Yessir, today, all across this great land of ours, what has been described as “a parody holiday and general nerdfest” is being celebrated by folks who need something to celebrate.
The pop-culture aficionados among you probably know how all this was set in motion by two (or maybe three) guys on an Oregon racquetball court in 1995, and how it got a boost from nationally syndicated columnist Dave Barry, who was looking for something to write about. (If you don’t know the story, go to www.talklikeapirate.com/about.html). Not that such details should matter, much less keep you from having a good time doing on this day what you would not do, could not do, or might not want to do, on any other day of the year.
I have noticed that teachers — male teachers, mostly — have taken to the day with particular zeal. And why not, since this gives them license to give students an appropriate “Arrrr” as they return less-than-stellar tests to those who didn’t study.
It also allows them (the teachers) to show them (the students) that they (the teachers) have a sense of whimsy not otherwise revealed by geeky conduct and attire, and that their stick-in-the-mud appearance is only a cover for the fun-guy they really are.
Students aren’t fooled, but they can play along — and do.
’Course, no one knows how pirates actually talked, so you can throw around “me hearties,” you can “ye” this and “ye” that and growl out the ever popular “Arrrrr,” and no one can criticize your diction and pronunciation.
You might also want to growl the suggestive “prepare to be boarded,” or brag about how you plan to “take the booty,” but I advise you to be careful when you banter those about. Say it to the wrong person (the boss’s wife, or the boss herself) and you might become an unemployment statistic.
Truth is, like everything else that is entertaining but inaccurate, all this pirate jargon and gibberish can be traced to Walt Disney. In Disney’s movie adaptation of Robert Louis Stephenson’s Treasure Island, Robert Newton created pirate-speak for his character Long John Silver. The same dialect popped up again as Captain Hook attempted to get the better of Peter Pan and most recently in the character of Captain Horatio Peter McCallister, who appeared on The Simpsons. Though McCallister’s seaman skills are lacking, his phraseology (“Yar, I don’t know what I’m doing”) is flawless.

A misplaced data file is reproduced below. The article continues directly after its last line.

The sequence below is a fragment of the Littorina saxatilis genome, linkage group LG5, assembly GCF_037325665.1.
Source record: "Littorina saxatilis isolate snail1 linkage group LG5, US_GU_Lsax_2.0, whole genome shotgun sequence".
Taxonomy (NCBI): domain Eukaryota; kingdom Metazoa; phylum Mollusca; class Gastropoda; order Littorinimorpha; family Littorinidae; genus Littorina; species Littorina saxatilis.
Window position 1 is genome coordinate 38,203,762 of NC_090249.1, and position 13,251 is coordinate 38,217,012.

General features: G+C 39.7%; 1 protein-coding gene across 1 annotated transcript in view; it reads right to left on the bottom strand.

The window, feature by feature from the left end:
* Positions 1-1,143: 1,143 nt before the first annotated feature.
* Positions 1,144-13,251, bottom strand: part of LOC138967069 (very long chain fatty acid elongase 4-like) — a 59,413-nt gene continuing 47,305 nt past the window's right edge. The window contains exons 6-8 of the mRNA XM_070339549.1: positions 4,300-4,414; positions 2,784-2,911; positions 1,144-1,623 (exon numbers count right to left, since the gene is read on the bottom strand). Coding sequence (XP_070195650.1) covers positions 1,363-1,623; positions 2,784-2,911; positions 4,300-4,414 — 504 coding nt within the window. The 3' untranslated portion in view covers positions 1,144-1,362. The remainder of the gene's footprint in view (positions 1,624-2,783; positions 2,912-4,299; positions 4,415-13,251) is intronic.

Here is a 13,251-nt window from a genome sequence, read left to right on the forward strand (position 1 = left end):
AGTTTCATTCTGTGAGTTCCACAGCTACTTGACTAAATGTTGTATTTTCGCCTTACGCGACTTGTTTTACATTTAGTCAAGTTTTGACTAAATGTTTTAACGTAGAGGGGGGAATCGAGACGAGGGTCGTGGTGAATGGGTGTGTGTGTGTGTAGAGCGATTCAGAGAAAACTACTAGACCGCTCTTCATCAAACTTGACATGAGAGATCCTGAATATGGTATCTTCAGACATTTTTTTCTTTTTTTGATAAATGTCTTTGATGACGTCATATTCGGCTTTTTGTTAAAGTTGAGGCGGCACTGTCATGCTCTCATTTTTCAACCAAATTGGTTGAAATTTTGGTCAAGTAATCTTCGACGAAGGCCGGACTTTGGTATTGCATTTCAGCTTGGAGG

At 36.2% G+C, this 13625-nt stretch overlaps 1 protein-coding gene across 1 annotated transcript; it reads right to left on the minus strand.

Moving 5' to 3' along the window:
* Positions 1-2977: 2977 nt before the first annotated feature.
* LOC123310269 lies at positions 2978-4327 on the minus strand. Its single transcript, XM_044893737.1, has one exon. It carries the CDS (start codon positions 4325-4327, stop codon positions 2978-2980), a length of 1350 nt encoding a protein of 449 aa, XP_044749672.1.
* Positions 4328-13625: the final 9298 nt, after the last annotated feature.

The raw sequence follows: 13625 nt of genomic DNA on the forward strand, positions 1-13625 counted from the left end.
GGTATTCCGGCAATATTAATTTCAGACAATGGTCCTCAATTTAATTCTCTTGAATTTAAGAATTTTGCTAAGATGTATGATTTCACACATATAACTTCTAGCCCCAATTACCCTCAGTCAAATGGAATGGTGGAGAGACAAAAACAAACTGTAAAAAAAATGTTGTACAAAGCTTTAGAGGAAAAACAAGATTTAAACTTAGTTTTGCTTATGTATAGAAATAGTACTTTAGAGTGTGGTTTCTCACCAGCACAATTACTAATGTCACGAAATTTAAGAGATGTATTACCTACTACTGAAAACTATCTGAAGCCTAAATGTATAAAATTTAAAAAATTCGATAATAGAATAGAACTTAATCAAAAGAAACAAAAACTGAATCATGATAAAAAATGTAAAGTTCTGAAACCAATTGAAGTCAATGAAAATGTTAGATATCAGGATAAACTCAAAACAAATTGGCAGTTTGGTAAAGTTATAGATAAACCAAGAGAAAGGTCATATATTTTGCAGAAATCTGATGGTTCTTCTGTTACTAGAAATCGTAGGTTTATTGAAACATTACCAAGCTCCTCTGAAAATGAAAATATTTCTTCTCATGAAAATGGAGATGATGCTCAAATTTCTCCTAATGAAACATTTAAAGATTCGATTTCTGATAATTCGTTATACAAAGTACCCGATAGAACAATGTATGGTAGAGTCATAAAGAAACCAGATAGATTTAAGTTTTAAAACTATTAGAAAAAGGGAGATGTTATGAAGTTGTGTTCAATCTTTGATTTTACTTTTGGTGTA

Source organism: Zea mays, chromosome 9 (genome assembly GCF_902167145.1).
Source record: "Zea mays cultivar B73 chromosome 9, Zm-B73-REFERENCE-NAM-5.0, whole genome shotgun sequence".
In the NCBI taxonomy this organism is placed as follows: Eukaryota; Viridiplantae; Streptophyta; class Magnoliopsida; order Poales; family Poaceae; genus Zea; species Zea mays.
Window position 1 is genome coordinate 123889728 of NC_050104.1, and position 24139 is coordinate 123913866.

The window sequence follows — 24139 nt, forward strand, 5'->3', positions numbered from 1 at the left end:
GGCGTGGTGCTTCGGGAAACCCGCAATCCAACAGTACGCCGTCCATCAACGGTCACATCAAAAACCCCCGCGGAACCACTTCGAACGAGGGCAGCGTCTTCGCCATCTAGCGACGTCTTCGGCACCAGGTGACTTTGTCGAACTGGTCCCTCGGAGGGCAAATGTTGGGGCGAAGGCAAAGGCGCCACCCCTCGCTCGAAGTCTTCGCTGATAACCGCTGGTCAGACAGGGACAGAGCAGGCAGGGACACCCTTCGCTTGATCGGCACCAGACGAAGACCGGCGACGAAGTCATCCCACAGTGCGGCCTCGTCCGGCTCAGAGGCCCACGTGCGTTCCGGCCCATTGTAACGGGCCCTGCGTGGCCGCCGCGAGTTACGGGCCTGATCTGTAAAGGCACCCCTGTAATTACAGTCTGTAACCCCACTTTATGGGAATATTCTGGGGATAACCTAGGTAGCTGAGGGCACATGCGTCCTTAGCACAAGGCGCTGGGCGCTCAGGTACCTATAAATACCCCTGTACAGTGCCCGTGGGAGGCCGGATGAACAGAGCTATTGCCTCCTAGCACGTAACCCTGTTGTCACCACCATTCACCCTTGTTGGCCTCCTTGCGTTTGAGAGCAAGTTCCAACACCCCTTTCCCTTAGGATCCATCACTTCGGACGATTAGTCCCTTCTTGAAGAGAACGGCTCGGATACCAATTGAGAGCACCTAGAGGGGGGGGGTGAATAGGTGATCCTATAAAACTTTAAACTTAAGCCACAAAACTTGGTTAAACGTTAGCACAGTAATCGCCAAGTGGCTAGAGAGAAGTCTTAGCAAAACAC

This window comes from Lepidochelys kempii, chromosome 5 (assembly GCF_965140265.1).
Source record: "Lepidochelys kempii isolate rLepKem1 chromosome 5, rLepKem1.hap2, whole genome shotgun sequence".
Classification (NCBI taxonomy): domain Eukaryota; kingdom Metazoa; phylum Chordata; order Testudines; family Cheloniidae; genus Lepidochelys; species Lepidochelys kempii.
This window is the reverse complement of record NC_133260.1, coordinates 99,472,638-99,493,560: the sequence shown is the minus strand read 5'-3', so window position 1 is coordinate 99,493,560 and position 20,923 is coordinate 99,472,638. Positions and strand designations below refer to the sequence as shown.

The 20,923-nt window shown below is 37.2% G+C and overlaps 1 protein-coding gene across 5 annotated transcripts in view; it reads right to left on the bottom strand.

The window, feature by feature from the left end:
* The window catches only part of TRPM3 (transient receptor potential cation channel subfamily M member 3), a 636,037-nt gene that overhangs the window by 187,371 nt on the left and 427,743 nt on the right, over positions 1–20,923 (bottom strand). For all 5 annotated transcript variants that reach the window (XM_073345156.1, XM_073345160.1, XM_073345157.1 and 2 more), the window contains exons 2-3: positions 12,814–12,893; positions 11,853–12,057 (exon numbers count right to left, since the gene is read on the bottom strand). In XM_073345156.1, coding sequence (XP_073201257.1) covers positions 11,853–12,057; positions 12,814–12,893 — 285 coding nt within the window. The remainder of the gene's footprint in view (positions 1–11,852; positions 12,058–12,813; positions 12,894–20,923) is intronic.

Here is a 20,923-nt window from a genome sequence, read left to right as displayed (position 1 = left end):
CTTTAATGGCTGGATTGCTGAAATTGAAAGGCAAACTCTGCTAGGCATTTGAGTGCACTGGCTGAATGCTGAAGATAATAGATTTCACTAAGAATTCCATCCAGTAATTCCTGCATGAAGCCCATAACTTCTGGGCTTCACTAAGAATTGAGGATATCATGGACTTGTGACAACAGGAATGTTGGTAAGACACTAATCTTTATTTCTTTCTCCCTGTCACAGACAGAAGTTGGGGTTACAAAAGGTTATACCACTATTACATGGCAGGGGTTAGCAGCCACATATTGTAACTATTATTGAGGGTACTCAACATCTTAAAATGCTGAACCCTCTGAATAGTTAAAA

As the popularity of Talk Like a Pirate Day spread, it began to pop up in all sorts of places. This year, libraries are making a big deal of it, pulling out all their books and movies about pirates. Films featuring Errol Flynn’s swashbuckling “Sea Hawk” and Johnny Depp’s campy “Captain Jack Sparrow” show you how far pirating has evolved over the years.
But wouldn’t you know it, no sooner had Talk Like a Pirate Day become popular, American capitalism sprung into action and set out to commercialize it. Catalogs that want to sell you costumes for Halloween have collected all their pirate paraphernalia and put it on the Internet to get a jump on the second biggest sales event of the year. Celebrating the birth of Jesus, happily, remains Sales Event No. 1; thus, the commercialization of Christmas remains secure as the top seasonal hot topic for preachers and pundits.
I can see where this is headed. Soon, Talk Like a Pirate Day will be absorbed into the Halloween-buying frenzy and become the opening of the All Hallows Eve shopping season, just like Thanksgiving has become to Christmas. Soon, we will walk into Wal-Mart the day after Labor Day, munching a Krispy Kreme doughnut and be greeted by shelves full of pirate-this and pirate-that while “Yo, ho, ho and a bottle of rum” plays on the intercom.
Munching a Krispy Kreme?
Yessir, for the great glazer has jumped onto the Talk Like a Pirate bandwagon before anyone else.
If you walk into a participating Krispy Kreme store today and talk like a pirate, employees there will give you an original glazed doughnut for free.
And if you come in dressed like a pirate, they will give you “a full dozen . . . of the yummy treats.”
Now, what connection does a glazed doughnut have with talking and dressing like a pirate?
I suspect the folks in the Krispy Kreme marketing department figured that anyone who will go this far to get a free doughnut will probably buy coffee.
And another doughnut.
Chocolate. With sprinkles.
A doughnut addict is born.
Capitalism triumphs again.
Enjoy the day.
Harvey H. (Hardy) Jackson is retired Eminent Scholar in History at Jacksonville State University and an editorial writer and columnist for The Star. Email: firstname.lastname@example.org.